(Ivanhoe Newswire) -- While symptoms of asthma and acid reflux often
overlap, treating acid reflux may not help asthma patients feel better.
New research from the Ohio State University’s Medical Center finds a common
treatment for acid reflux among asthmatics doesn’t actually improve their
quality of life. The study shows as many as one-third of patients showed no
improvement. Researchers say this makes a strong case for physicians to
change how they currently treat these patients.
Researchers wanted to find out whether acid reflux disease or
gastroesophageal reflux disease (GERD) makes asthma symptoms worse. They
also wanted to see if using a class of drugs called proton pump inhibitors
in poorly-controlled asthmatic patients without GERD symptoms would
significantly improve asthma control.
“This research is especially important because, by determining which
patients do not need the additional medication, we are saving them
unnecessary costs, potential side effects and the risk of interactions with
other drugs,” lead researcher, John Mastronard, the Ohio State University,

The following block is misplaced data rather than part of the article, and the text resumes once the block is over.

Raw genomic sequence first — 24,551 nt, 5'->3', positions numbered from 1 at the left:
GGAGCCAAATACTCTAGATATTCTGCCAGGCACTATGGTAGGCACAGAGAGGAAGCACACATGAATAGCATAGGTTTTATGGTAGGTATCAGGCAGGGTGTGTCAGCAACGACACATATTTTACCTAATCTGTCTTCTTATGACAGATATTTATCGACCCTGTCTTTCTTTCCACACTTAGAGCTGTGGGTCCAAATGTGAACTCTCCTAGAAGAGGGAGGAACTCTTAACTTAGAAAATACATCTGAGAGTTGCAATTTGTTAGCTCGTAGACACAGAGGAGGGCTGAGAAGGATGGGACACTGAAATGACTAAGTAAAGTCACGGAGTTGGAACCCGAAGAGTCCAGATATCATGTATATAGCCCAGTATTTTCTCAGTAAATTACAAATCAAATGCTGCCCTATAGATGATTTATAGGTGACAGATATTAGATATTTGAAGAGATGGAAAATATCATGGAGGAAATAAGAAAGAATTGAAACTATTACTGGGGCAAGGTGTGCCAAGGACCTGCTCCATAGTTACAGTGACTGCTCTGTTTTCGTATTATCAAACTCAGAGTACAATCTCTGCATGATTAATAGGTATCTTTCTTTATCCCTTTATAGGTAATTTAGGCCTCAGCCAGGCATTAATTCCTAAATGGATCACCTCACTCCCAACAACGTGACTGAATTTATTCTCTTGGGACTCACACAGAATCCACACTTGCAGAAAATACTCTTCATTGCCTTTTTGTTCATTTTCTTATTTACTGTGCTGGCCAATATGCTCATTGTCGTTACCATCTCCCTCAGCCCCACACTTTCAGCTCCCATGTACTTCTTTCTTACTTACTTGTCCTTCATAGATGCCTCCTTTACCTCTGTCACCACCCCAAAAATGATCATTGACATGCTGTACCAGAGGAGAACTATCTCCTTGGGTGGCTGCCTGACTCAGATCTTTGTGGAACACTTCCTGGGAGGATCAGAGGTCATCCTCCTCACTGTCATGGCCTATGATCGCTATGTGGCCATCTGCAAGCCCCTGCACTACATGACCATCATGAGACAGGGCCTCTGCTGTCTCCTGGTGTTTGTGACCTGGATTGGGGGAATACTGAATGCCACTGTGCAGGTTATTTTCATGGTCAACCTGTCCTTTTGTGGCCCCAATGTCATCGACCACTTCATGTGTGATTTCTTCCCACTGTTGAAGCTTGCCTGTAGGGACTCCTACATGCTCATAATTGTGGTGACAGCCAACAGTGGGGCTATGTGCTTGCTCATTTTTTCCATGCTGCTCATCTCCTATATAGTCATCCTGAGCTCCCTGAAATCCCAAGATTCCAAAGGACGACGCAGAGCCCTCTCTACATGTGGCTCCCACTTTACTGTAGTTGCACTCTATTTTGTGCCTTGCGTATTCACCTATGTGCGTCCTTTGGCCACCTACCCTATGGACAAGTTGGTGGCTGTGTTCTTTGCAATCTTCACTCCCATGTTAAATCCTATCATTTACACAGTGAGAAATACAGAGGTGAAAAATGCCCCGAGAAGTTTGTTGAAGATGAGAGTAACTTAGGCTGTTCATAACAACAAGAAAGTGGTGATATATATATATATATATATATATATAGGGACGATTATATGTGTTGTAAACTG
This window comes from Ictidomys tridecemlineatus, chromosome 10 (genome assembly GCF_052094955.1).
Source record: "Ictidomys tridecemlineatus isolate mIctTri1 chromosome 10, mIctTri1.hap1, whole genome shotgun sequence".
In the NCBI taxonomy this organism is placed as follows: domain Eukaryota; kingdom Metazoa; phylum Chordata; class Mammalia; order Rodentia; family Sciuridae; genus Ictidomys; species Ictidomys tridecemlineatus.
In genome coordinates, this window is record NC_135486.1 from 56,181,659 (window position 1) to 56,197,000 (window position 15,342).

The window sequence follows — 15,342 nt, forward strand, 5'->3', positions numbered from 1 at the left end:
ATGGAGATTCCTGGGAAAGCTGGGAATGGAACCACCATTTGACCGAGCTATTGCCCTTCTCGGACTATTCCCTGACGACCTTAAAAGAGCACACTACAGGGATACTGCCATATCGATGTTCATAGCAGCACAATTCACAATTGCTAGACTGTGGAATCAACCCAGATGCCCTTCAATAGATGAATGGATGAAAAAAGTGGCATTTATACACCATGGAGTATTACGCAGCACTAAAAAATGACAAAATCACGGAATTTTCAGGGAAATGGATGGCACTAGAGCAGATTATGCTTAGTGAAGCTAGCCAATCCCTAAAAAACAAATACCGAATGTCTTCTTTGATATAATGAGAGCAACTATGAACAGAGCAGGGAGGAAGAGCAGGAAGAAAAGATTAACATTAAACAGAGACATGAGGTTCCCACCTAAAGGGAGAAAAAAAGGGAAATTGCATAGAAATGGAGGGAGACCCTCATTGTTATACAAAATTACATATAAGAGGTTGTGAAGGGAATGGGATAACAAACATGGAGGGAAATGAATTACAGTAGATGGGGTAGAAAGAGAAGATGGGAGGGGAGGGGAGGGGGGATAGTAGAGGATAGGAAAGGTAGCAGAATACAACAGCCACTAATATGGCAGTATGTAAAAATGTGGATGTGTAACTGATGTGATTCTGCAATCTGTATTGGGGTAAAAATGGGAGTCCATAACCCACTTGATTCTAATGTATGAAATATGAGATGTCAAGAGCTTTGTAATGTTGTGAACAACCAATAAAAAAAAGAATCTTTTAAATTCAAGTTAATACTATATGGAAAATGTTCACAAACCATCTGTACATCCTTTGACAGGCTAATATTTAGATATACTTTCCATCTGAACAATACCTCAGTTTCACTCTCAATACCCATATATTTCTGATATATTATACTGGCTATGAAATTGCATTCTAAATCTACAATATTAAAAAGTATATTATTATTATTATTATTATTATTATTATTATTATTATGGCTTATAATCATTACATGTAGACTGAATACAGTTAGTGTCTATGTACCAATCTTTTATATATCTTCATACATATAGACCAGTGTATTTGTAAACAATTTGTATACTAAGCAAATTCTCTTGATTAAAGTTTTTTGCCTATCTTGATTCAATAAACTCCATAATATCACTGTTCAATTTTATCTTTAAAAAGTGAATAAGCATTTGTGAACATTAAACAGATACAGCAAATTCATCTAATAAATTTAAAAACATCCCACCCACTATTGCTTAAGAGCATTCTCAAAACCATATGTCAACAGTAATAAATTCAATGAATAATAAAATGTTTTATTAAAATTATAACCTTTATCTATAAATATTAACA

was quoted as saying.
The study looked at 402 adults with asthma for 24 weeks to see whether using
a proton pump inhibiting drug would get rid of asthma symptoms by preventing
the release of stomach and intestinal acid. Participants took either 40
milligrams of the drug esomeprazole or a placebo. Esomeprazole is a key
ingredient in common GERD drugs including Prilosec and Nexium.
Researchers tracked patients’ lung function and measured their esophageal
acid. Participants also answered questionnaires about their symptoms and
quality of life. Reports showed the patients who took esomeprazole had no
About half of asthma patients who have reflux do not have any symptoms. Acid
reflux causes the airways in the lungs to constrict and the narrowing
airways in asthma patients can trigger acid reflux as well.
SOURCE: New England Journal of Medicine, 2009